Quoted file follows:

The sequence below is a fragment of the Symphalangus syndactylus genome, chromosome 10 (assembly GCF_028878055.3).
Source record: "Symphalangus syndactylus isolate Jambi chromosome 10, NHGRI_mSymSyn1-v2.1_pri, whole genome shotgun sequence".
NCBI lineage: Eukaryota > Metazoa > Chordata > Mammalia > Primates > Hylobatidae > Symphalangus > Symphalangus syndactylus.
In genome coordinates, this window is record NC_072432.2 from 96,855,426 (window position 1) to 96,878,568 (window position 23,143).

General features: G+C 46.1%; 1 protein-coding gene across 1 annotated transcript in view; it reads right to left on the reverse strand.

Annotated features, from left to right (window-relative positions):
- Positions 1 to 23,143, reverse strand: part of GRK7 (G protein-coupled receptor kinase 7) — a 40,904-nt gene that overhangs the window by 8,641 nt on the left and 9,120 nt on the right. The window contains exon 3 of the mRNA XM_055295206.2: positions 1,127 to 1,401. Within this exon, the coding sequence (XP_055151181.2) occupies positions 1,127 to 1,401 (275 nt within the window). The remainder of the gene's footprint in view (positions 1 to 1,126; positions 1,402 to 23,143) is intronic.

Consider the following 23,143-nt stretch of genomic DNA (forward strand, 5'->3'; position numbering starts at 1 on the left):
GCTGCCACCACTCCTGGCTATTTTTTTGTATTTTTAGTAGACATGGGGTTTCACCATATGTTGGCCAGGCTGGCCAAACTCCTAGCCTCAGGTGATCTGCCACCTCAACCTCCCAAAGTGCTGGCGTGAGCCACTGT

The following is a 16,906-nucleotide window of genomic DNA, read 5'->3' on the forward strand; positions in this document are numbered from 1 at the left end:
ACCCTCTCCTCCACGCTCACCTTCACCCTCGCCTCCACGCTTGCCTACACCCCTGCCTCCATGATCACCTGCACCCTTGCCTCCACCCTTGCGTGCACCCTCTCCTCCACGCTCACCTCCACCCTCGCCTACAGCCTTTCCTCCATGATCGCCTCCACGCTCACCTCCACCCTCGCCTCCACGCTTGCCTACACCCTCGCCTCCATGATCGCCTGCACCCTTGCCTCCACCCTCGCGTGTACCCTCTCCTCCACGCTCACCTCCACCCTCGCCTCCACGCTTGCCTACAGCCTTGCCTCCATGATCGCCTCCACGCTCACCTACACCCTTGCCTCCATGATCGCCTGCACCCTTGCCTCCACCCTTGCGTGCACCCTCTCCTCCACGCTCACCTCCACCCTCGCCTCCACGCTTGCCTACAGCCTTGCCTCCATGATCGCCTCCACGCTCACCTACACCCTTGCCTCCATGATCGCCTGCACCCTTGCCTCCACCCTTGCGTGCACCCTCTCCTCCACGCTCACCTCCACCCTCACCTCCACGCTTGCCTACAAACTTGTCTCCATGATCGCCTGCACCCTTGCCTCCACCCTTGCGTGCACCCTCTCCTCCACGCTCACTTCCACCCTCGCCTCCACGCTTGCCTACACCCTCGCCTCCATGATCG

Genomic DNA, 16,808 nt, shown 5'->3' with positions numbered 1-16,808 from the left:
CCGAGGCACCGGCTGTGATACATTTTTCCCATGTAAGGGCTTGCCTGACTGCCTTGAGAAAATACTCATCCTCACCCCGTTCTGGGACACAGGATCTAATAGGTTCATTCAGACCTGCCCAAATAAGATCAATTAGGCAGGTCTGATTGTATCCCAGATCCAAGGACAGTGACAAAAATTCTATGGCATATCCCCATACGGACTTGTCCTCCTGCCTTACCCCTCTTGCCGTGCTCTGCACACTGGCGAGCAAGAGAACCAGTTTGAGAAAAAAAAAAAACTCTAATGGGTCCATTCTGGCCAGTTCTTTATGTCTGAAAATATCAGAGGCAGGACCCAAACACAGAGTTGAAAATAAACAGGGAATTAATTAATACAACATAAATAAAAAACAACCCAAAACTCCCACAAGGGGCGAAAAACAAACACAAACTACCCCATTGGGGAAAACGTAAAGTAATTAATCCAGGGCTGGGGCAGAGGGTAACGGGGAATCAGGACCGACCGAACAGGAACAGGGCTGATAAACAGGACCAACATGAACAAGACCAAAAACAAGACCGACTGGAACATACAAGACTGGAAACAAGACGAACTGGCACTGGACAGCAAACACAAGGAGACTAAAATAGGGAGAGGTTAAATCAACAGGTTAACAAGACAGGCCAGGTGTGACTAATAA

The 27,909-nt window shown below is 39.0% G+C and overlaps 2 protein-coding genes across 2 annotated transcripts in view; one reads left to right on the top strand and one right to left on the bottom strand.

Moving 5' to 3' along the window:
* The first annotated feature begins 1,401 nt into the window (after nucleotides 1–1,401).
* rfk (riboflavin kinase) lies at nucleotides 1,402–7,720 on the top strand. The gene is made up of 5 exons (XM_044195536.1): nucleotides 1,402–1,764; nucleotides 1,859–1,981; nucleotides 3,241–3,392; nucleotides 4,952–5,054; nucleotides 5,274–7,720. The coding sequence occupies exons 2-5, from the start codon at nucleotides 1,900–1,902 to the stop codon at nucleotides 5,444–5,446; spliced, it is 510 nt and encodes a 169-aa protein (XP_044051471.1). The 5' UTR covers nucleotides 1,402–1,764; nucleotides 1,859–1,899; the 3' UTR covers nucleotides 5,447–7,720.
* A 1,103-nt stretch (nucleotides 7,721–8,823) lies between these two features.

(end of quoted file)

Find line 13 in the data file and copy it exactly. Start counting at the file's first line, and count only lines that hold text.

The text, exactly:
CCGAGGCACCGGCTGTGATACATTTTTCCCATGTAAGGGCTTGCCTGACTGCCTTGAGAAAATACTCATCCTCACCCCGTTCTGGGACACAGGATCTAATAGGTTCATTCAGACCTGCCCAAATAAGATCAATTAGGCAGGTCTGATTGTATCCCAGATCCAAGGACAGTGACAAAAATTCTATGGCATATCCCCATACGGACTTGTCCTCCTGCCTTACCCCTCTTGCCGTGCTCTGCACACTGGCGAGCAAGAGAACCAGTTTGAGAAAAAAAAAAAACTCTAATGGGTCCATTCTGGCCAGTTCTTTATGTCTGAAAATATCAGAGGCAGGACCCAAACACAGAGTTGAAAATAAACAGGGAATTAATTAATACAACATAAATAAAAAACAACCCAAAACTCCCACAAGGGGCGAAAAACAAACACAAACTACCCCATTGGGGAAAACGTAAAGTAATTAATCCAGGGCTGGGGCAGAGGGTAACGGGGAATCAGGACCGACCGAACAGGAACAGGGCTGATAAACAGGACCAACATGAACAAGACCAAAAACAAGACCGACTGGAACATACAAGACTGGAAACAAGACGAACTGGCACTGGACAGCAAACACAAGGAGACTAAAATAGGGAGAGGTTAAATCAACAGGTTAACAAGACAGGCCAGGTGTGACTAATAA